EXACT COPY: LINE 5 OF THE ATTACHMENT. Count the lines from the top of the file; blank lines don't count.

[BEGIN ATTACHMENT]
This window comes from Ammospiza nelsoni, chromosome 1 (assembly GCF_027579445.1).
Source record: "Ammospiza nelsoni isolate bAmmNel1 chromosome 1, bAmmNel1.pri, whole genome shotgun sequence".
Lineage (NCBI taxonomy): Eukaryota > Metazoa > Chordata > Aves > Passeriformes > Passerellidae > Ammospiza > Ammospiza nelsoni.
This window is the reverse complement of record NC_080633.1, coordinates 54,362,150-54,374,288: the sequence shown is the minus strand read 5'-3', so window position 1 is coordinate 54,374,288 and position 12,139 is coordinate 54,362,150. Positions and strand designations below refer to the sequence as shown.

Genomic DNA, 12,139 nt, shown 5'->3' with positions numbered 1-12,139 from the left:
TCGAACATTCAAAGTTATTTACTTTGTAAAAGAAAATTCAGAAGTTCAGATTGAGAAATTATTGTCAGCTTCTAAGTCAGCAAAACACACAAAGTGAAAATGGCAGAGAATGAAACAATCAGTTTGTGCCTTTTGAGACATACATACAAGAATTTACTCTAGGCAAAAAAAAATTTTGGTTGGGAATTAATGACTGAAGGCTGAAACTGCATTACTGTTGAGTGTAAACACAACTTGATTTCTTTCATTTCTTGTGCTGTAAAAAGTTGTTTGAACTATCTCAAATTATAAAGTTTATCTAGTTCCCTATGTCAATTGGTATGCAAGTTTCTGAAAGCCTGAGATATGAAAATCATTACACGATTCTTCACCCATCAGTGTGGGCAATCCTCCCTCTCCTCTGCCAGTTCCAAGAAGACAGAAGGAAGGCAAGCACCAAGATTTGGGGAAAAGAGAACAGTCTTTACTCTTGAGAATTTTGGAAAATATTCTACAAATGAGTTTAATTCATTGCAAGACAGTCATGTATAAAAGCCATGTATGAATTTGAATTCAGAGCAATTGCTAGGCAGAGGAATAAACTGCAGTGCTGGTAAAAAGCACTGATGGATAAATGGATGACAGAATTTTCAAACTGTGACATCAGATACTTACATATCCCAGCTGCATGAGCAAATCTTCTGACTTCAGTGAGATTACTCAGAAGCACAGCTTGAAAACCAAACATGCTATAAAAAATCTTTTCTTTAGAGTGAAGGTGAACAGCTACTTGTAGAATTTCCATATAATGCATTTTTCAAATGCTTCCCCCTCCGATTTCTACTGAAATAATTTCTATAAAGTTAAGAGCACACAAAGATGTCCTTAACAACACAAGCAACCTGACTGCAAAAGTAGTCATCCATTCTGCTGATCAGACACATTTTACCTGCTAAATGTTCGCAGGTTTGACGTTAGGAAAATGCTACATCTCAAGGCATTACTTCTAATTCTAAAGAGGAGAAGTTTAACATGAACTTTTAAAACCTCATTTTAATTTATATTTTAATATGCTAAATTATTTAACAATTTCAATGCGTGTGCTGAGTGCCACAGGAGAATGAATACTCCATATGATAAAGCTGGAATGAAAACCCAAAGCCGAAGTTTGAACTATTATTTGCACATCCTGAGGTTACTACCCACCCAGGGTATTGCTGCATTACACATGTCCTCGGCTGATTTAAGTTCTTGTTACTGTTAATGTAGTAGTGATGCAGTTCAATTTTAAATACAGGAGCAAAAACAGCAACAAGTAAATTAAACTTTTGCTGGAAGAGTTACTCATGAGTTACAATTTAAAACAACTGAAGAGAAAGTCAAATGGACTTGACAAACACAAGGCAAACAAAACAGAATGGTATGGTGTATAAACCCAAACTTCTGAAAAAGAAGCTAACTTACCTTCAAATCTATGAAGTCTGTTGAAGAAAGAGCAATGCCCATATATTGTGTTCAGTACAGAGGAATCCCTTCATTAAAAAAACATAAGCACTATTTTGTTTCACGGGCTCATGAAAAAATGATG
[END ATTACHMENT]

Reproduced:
Genomic DNA, 12,139 nt, shown 5'->3' with positions numbered 1-12,139 from the left: